Related Content: Gwen's Take

Five Things to Watch for in South Carolina

Gwen's Take

COLUMBIA, S.C. - This has probably been the single craziest week of the 2012 campaign, as candidates rose and fell nearly every single day.

As the voters here head to the polls for an unusual Saturday Republican party primary, here’s what I am watching for.

Five Things: What Matters Most After New Hampshire

Gwen's Take

Throughout this year’s election, I will pose and answer key questions at critical moments during the campaign. On New Hampshire Primary Election Day, I shared the five things I was watching for.

Here is how it all shook out.

New Hampshire: Extremely Loud and Incredibly Close

Gwen's Take

Northfield, NH – The scene is a rustic old building perched on a pretty river in the center of the state. The walls are knotty pine and the pot-bellied stoves are putting out real heat.

It is standing room only in the middle of the day and the middle of the week, and everybody is there for…Rick Santorum.

The Tax Cut Debate: The Latest Train Wreck Waiting To Happen

Gwen's Take

As I prepared for a PBS NewsHour discussion about the prospects of extending and expanding the year-old payroll tax holiday, I knew the challenges that lay ahead. And that was before the Senate confirmed my pessimism by rejecting not one, but two, proposals to grant Americans year-end tax relief late Thursday.

This time, I hoped for a little more nuance. After all, both sides say they agree that now is not the time to allow a tax cut to lapse that has saved many families as much as $1,000 this year. Plus, the proposal now on the table would boost those savings to $1,500, while cutting payroll taxes for small businesses as well. What’s not to like at holiday time?

Condoleezza Rice Tells Her Story

Gwen's Take

When former Secretary of State Condoleezza Rice walked into our interview at her publisher’s office in New York this week, she was as composed as ever—happy to be out of Washington and now free to tell her side of a tumultuous story.

I’d just spent the past several days living inside her head as I read the memoir of her time in Washington, “No Higher Honor” (Crown Publishers). Rice, the reserved, piano-playing minister’s daughter and Russia expert, occupied center stage during eight critical years in the nation’s history.

Pick Your Poison: How Compromise Ceased To Be A Choice

Gwen's Take

It happened again the other day. Someone in the audience I was speaking to in Newark, New Jersey wanted to know: “Is compromise too much to hope for in Washington?”

And once again, I had to duck the question. I simply don’t know. But the signs are not good.

I spend my days sorting through the pronouncements of our leaders in search of answers to thorny questions like this.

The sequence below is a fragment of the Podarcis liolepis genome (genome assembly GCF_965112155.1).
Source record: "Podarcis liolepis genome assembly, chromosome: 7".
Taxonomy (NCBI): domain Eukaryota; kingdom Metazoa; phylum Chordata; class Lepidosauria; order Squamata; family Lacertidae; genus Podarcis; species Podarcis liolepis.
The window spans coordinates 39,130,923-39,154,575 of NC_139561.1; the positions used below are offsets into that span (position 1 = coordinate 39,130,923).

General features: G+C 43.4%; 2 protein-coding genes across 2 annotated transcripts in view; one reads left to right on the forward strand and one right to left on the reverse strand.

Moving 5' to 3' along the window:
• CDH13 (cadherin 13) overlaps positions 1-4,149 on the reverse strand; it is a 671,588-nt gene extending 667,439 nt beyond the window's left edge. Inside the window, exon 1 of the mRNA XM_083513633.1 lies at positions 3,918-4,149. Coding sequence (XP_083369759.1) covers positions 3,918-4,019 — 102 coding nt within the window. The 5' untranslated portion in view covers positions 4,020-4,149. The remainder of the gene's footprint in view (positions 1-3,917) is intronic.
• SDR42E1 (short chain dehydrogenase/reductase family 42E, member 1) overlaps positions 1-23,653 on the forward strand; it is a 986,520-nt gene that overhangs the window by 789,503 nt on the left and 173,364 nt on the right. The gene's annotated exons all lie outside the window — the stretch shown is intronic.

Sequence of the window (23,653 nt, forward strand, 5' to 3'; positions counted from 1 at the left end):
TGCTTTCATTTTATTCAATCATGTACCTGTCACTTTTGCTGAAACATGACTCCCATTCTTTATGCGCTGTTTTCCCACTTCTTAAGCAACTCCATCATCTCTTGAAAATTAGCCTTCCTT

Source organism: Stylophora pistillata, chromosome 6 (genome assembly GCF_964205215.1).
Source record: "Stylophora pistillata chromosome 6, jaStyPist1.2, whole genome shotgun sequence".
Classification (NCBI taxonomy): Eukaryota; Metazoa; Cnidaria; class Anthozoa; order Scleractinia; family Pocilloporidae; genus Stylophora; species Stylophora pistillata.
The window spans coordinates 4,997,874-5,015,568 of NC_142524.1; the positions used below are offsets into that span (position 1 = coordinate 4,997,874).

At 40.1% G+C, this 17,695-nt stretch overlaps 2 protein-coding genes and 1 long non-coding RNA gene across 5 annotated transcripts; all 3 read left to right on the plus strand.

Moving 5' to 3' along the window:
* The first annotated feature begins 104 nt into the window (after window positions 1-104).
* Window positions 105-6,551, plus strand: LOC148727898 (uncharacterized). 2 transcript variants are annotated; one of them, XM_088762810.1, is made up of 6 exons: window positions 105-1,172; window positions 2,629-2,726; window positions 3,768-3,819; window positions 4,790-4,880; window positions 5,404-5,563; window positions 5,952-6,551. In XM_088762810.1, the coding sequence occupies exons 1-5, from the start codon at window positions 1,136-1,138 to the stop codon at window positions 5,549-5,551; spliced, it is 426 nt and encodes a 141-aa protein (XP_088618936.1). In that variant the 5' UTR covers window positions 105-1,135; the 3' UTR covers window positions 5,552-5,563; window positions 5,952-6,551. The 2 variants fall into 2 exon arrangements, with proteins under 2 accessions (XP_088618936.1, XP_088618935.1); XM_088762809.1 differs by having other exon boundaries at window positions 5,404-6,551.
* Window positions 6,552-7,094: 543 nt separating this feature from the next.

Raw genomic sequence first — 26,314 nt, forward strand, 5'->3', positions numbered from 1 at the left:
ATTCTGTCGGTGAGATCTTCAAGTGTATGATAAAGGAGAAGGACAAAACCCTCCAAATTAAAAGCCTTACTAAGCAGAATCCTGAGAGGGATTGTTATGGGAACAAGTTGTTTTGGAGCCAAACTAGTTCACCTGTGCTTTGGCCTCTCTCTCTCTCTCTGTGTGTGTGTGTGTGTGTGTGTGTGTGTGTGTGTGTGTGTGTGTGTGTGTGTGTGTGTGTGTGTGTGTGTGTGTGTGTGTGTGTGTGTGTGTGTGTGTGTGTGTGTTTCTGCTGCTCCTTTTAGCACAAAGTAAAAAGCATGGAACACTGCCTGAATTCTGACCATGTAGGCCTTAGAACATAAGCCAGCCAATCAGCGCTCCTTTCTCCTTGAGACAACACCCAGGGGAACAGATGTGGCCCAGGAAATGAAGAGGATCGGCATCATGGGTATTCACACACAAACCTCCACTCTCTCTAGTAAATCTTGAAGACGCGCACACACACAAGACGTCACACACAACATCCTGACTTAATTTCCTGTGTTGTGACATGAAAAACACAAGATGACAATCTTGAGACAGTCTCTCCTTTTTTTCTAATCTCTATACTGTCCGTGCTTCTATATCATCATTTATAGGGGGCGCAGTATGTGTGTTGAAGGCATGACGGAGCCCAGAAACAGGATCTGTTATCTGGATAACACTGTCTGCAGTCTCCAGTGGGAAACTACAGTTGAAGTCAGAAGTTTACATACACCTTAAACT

Debate Night: When the Questions Count As Much As The Answers

Gwen's Take

Updated:  Friday, Sept 23-10am

If you are a political junkie like me, there can never be too many candidates’ debates. FOX? CNN? MSNBC? Have at it. The more they talk, the more we learn.

But as someone who has gotten the chance to moderate a debate or two, or three, I find myself focusing on the questioners – the handful of journalists and commentators who get to steer the conversation.

Searching for Bottom: Why Everybody Had A Bad Week

Gwen's Take

"I went to sleep with gum in my mouth and now there's gum in my hair and when I got out of bed this morning I tripped on the skateboard and by mistake I dropped my sweater in the sink while the water was running and I could tell it was going to be a terrible, horrible, no good, very bad day." -- Alexander and the Terrible, Horrible, No Good, Very Bad Day by Judith Viorst

By now it is old news that the President of the United States is in a deep political hole, with daylight growing ever farther away. He doesn’t have gum in his hair yet, but it’s doubtful the White House would admit it if he did.

A Decade Since 9/11: Reporters Reflect on the Day That Changed Everything

Gwen's Take

I have long held that most of the people who grow up to be reporters are idealists. We like to think if we just dig deeper, understand better and listen harder, we will find something revealing – then get to share it with the world.

But much of the time, reporters act as witnesses, as translators for transformative events.

Split-Screen: The Art of Watching Two Things At Once

Gwen's Take

Not long ago, I was at the army installation at Fort Bragg, North Carolina reporting a story for the PBS NewsHour when my cellphone began to vibrate with news of a big earthquake back home in Washington, D.C.

We’d felt nothing. I’d been in the moment, interviewing a weeping 26-year-old widow about losing her husband in combat in Afghanistan. My life as split-screen.